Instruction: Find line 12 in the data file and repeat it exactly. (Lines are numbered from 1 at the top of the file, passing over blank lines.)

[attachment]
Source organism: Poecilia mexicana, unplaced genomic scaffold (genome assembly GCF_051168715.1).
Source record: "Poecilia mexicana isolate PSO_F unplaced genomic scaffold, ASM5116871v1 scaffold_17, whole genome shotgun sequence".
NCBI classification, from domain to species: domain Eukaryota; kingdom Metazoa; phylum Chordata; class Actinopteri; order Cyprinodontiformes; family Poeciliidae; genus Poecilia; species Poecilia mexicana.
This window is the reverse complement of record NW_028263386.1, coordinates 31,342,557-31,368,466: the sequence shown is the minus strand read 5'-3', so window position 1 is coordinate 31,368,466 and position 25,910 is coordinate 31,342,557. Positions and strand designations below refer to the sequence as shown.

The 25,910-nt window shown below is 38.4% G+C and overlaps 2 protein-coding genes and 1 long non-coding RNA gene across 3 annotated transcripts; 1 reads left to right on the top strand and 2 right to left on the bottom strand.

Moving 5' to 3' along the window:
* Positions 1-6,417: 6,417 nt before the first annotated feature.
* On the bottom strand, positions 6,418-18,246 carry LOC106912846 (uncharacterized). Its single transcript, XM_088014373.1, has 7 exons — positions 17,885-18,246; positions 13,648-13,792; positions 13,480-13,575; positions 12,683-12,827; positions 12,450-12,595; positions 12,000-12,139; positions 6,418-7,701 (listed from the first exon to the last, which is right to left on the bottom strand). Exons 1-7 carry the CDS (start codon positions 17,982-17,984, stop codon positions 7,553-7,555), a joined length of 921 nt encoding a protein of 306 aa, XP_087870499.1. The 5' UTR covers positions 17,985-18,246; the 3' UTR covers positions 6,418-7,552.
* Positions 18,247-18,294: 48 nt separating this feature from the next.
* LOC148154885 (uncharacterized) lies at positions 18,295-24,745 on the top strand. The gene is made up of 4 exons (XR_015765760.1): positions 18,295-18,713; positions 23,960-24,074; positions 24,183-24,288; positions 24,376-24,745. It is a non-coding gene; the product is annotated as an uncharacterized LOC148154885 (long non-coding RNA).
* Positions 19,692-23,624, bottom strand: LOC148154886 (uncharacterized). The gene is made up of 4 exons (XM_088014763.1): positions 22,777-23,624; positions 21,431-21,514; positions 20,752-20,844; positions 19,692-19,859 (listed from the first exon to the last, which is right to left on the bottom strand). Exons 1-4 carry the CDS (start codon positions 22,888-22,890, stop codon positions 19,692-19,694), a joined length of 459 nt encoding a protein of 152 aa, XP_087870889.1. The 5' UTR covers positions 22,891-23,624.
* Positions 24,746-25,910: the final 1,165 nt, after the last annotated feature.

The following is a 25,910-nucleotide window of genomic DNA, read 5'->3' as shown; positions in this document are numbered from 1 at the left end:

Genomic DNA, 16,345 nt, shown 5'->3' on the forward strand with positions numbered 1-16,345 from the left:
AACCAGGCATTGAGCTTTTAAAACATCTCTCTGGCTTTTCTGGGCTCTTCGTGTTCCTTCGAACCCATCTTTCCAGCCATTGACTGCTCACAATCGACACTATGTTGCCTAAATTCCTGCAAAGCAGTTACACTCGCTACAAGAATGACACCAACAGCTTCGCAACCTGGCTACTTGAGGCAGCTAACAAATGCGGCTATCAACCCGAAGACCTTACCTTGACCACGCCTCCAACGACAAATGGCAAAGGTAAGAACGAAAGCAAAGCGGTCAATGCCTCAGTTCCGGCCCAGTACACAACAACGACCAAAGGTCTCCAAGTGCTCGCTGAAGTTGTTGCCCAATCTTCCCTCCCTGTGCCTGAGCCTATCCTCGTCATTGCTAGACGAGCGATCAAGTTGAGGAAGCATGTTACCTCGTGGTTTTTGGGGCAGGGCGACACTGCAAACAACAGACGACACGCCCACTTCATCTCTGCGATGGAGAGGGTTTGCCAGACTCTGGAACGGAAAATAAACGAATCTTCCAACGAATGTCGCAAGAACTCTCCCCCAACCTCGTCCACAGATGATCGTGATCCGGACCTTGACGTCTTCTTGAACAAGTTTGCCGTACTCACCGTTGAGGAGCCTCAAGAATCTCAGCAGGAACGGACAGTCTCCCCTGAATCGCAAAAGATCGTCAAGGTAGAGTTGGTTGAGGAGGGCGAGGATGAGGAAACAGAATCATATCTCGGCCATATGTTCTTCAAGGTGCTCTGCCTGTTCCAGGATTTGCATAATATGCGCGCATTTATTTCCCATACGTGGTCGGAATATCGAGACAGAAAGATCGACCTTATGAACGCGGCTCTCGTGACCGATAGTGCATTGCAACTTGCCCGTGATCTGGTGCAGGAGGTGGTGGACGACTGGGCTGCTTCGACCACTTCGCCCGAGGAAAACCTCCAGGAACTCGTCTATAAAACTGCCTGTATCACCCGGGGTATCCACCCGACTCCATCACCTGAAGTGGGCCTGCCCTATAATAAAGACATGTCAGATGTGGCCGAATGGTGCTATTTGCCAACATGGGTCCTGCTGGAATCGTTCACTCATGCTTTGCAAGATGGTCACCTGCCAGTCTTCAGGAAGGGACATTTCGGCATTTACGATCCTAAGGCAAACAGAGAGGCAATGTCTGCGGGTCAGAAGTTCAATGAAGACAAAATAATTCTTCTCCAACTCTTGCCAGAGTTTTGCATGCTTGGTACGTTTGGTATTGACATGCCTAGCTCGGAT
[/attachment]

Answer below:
* Positions 24,746-25,910: the final 1,165 nt, after the last annotated feature.